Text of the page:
You can even try it for free for two months if you live in West Sacramento. Just send your name and mailing address to FreeTrial@news-ledger.com (offer open to new subscribers in West Sacramento ZIP codes 95691 & 95605).

Copyright News-Ledger 2012

The wilderness nearby: Cache Creek

Dean Fulks wades into a pool under the Trout Creek waterfall in the Cache Creek Wilderness (courtesy photo)

By Andrew Fulks

It’s summer, 2012.

The slap, slap, slap of Cache Creek drums on the bottom of my boat as I paddle down the North Fork.  Bobbing, weaving, head down.  Branches have grown since last summer.  The North Fork is the first couple miles of the Wilderness run and the vegetation makes for more difficult obstacles than further down on the main stem of the creek.  Flows are high this year, despite the drought.  It’s an artifact of human water management.

With less water in Clear Lake this year after a meager Winter, Indian Valley reservoir is releasing more to make up the difference for the thirsty farms in Yolo County.  I have to thank the farms for this experience.  If people hadn’t changed the water regime, this creek would be mostly dry in the summer.  Makes me reflect on what it means for things to be truly ‘wild’.  But, that thought is cut short by my scanning an Arundo on the shoreline.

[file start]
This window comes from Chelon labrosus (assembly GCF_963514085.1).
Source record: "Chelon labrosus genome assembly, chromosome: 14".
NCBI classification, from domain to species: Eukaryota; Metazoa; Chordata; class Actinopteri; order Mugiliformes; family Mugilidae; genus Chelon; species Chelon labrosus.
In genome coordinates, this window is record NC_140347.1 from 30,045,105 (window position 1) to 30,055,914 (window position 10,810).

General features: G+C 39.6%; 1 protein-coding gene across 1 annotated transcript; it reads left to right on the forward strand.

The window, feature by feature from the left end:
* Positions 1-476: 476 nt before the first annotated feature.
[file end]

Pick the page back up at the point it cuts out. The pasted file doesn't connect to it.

A quick turn, paddle in deep, pulling off on the left bank.  Arundo: also known as Giant Reed, False Bamboo, cutter of hands and eroder of streambanks.  Another human artifact.  Planted as an ornamental and for erosion control, escaped to the ‘wild’, and invades ecosystems.  Our hubris about ‘fixing’ nature has broken it.  Ironically, I’m here doing the same thing.  Tuleyome’s been battling this weed within the Cache Creek wilderness for the last 7 years, and have the infestation down to less than a handful of plants.  This one escaped my detection until now.  A quick herbicide spray, and we’re back on the river.  Where there used to be almost 100 of these giant weeds here in the wilderness, we’ve reduced to a handful.  Soon there will be none.  The system is broken, though, and hidden upstream sources will continue to fertilize our shores with little plants.  We’re in this for the long haul.